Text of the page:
I hate wearing collared shirts. They feel so unnatural, like my neck grew wings or something. I also hate shaving. I mean. seriously, when was the last time you thought “dragging a razor blade across my face sounds like fun!” I also don’t wear socks. I just don’t like the way they make my toes feel. I guess it’s a good thing I own my own business, given that most of the time I look like a homeless person. (If you are a homeless person, I am sorry, it was just a joke. And where did you get a computer? That’s awesome!)
I also hate metrics. That’s right, I hate counting. Well actually, I hate counting things that don’t matter, and most metrics are a complete waste of time. Take for example PageRank. Most are still in the dark about this famous Google metric despite the fact that Google has admitted publicly that the version of PageRank that the public sees, is a complete waste of time.
Another waste of time (in my honest opinion) is Klout. The folks at Klout probably have a very sophisticated algorithm that pulls in some of the best data on the web. But, none of that matters if no one is using it. If Twitter started sharing their ad revenue with users that had a high Klout score, I would start doing everything I could to optimize it. But that’s not happening, and probably never will.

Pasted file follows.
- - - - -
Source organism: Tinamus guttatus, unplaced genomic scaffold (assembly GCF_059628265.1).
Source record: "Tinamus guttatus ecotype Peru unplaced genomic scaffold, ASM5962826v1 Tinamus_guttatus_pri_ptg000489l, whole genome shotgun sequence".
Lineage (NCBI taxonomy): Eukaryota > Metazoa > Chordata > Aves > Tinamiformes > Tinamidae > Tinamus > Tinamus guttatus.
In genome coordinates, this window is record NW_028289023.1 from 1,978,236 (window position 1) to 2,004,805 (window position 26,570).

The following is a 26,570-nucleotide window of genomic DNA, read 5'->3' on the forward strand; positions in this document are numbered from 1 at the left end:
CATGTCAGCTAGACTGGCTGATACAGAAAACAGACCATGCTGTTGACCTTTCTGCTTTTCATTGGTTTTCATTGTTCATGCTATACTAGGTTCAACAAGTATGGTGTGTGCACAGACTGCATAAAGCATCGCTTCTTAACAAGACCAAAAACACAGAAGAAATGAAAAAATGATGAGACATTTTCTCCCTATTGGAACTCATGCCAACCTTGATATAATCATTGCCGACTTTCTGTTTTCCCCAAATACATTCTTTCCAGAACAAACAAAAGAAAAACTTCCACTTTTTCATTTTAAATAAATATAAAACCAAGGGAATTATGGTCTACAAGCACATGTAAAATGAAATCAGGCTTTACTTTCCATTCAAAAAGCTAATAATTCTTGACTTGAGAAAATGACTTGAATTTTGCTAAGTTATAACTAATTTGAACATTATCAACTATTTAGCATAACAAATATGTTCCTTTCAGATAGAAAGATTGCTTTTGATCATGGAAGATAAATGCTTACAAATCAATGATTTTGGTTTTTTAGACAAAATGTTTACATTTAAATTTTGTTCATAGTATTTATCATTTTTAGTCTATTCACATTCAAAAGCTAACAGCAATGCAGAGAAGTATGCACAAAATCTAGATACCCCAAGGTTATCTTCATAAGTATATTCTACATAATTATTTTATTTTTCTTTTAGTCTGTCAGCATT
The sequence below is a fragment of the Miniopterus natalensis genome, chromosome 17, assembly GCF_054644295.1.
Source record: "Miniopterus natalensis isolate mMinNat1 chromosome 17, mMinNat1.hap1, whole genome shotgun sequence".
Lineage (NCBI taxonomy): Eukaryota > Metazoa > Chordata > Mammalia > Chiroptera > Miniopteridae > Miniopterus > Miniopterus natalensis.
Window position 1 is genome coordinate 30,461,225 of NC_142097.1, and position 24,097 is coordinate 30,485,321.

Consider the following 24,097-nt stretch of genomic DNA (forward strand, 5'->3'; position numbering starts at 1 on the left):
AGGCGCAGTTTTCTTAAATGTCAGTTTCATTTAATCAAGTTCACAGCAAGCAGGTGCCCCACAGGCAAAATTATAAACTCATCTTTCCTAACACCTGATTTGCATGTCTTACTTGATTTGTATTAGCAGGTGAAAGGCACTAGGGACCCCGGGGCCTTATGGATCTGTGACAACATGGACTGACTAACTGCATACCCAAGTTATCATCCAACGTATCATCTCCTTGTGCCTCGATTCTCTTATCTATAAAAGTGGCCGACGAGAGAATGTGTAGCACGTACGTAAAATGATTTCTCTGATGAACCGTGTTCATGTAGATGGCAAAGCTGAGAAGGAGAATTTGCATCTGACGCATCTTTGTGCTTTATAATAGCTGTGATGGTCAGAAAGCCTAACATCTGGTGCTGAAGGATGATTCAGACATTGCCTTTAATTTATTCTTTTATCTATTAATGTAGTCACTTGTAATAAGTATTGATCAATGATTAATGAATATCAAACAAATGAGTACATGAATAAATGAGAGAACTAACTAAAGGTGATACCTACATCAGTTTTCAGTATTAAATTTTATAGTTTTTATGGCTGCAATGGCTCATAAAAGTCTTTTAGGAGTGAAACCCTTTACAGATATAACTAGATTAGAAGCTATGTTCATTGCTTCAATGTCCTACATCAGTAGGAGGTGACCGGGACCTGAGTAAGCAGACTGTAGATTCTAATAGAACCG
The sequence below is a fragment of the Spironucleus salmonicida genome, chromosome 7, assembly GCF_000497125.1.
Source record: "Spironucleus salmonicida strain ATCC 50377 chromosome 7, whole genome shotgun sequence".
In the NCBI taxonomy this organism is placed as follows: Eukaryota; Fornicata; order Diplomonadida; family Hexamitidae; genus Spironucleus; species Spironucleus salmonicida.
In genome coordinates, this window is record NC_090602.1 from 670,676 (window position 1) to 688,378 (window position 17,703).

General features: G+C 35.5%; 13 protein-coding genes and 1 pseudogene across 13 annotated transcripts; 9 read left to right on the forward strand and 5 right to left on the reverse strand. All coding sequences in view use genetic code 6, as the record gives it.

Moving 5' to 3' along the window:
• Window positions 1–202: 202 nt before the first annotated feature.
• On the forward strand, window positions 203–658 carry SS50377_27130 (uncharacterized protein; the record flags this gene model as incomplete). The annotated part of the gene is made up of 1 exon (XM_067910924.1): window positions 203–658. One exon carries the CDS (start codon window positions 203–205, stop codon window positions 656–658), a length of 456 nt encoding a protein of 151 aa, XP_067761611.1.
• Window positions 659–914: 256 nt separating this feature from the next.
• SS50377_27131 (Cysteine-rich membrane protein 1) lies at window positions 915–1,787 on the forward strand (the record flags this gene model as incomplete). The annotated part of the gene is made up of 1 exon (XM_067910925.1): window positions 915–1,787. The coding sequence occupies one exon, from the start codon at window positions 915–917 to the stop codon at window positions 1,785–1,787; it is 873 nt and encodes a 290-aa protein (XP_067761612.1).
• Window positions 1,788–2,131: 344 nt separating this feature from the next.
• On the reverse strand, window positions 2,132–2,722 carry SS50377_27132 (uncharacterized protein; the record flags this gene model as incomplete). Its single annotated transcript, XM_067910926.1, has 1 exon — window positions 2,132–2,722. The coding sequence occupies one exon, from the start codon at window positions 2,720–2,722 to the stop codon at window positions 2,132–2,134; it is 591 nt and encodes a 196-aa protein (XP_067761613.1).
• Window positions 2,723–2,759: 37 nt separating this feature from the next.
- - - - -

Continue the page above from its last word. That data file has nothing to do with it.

SEOmoz‘s rockstar community manager Jen Lopez, also has her doubts about Klout. Recently, Andy and Jen had a little conversation about Klout, and I liked what Andy had to say…
Andy is right, in fact I do get “dressed up” every now and then. If you have ever met me in person you probably saw my “neck wings”, and a freshly shaven face. That’s because I understand that even though I am comfortable “bumming it”, others aren’t. That’s because each of us is a little bit shallow, and some of us are very shallow, and the truth is, I want to do business with everyone.
In marketing sometimes we have to do a lot of silly things. Sometimes it feels like we are putting on a show for others. While it may seem shallow and trivial, its important to remember that as marketers it’s our job to win over the shallow and trivial among us, so that we can show our true value in the end. By doing so we are not only doing good work for our businesses, but also for everyone that we engage, by pulling them past what doesn’t matter, and giving them opportunities to grow, with what does.